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Education

Following successful completion of a four-year undergraduate education focused on the premedical sciences, students in one of the eight podiatric medical schools devote the first two years to classroom instruction in basic sciences, including anatomy, chemistry, pathology, and pharmacology followed by two years of clinical education based in accredited hospitals, clinics, and private practice settings. During these third- and fourth-year rotations, students learn how to take general and podiatric examinations, interpret tests and findings, make diagnoses, and perform therapeutic procedures.

The significant difference between the educational training models of medical doctors and podiatrists is that podiatric medical education begins to focus on the specialty area much earlier. During the podiatric medical education process the curriculum integrates basic science education with clinical education specific to the lower extremity anatomy. Specialized training for medical doctors does not occur in any significant way until one begins residency training. With an earlier commitment to the specialty, graduates of podiatric medicine are well-prepared for the even more intensely focused clinical training provided in the podiatric medicine and surgical residency program that follows.

For detailed information about the curriculum, you are invited to visit the Scholl College of Podiatric Medicine at Rosalind Franklin University of Medicine and Science at www.rosalindfranklin.edu

Residency

Subsequent to graduating from one of the eight, four-year, accredited podiatric medical schools, podiatric medical doctors enroll in one of 211 health care institutions that are approved sponsors of podiatric medical residency programs. The residency program provides training resources that facilitate the resident’s sequential and progressive achievement of demonstrated competency in medical and surgical management.

During two- or three-year residency programs, podiatrists receive advanced training in podiatric medicine and surgery and serve clinical rotations in anesthesiology, internal medicine, pathology, radiology, emergency medicine, and orthopedic and general surgery with a major emphasis placed on patient diagnosis and management in both inpatient and outpatient settings.

Unlike other orthopedic residency training that does not universally require a commitment to foot and ankle medical and surgical management, podiatric residency programs approved by the Council on Podiatric Medical Education - the accrediting body for podiatric medical education as recognized by the U.S. Department of Education -- and the Joint Residency Review Committee must meet the minimum requirement for training that includes hundreds of patient diagnoses, podiatric procedures, and disease management. However, the average resident completing three years of training has a substantial involvement (more than observation) in more than 1000 lower extremity surgical procedures performed on more than 600 patients.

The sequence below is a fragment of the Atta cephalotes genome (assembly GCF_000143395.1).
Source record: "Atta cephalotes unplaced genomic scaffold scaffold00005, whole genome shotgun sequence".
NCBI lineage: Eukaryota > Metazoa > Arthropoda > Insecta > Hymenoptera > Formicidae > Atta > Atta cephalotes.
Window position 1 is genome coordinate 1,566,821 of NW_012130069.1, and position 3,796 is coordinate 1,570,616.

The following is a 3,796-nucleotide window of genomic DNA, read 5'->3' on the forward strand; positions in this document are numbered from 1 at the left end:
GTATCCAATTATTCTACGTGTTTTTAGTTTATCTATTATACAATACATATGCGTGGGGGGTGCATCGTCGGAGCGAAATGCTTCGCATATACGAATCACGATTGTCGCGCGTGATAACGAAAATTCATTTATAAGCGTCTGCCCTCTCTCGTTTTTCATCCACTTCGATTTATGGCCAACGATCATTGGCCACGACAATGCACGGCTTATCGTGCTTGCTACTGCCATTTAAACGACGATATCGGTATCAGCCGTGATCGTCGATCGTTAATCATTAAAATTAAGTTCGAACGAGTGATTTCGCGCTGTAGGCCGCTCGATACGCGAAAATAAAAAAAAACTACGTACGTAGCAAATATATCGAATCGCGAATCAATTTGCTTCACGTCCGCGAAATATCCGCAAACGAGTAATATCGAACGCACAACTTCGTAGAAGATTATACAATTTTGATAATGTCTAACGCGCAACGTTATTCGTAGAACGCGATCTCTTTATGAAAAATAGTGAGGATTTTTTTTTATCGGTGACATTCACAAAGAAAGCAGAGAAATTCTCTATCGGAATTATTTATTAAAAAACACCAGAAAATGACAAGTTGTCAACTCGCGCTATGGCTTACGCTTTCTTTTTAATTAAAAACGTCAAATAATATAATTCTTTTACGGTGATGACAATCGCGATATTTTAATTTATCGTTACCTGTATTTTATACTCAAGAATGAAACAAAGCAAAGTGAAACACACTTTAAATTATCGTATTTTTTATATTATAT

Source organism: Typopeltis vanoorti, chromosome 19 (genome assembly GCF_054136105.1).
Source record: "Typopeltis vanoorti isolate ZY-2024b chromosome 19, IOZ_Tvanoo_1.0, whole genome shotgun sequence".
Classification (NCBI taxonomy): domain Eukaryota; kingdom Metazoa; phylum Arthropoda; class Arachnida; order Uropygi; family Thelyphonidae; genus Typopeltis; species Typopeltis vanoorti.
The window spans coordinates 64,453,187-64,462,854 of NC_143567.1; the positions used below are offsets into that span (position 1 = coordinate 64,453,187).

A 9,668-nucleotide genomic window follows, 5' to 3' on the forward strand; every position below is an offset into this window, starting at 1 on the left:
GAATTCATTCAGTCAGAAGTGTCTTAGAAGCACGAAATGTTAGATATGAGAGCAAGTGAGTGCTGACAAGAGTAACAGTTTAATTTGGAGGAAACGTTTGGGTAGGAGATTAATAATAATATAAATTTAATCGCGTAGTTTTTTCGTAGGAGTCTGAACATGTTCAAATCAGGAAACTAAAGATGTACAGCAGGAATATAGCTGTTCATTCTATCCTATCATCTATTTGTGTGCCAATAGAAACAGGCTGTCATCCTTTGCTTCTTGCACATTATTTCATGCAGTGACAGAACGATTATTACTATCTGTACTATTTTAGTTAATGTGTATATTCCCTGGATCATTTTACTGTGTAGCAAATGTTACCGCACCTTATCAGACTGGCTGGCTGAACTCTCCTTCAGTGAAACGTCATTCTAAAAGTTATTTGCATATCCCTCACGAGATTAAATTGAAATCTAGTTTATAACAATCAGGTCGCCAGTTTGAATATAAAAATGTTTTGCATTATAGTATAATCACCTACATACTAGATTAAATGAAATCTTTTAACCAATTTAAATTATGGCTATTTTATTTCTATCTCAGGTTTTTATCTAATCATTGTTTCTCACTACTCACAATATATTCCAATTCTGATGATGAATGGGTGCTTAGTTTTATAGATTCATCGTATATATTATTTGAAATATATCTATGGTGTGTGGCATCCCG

Licensure

A state board examination is taken to attain a license to practice podiatry. All boards necessitate advanced training, both a written and oral exam and experience. In order for a podiatrist to renew his/her license, it is required that they continue their education by attending education programs and seminars. Many managed care organizations require board certification. There are also two specialty boards, the American Board of Podiatric Orthopedics and Primary Podiatric Medicine, in Chicago and the American Board of Podiatric Surgery, in San Francisco, that certify podiatrists in these areas:

  1. Podiatric Orthopedics
  2. Podiatric Surgery
  3. Primary Podiatric Medicine.

The Work of Doctors of Podiatric Medicine

With the requisite education and training, like other physicians, podiatrists can:

  • Perform complete medical history and physical examinations
  • Prescribe drugs
  • Perform surgery
  • Set fractures and treat sports-related injuries
  • Prescribe and fit orthotics, insoles, and custom-made shoes
  • Order and perform physical therapy
  • Take and interpret X-rays and other imaging studies.
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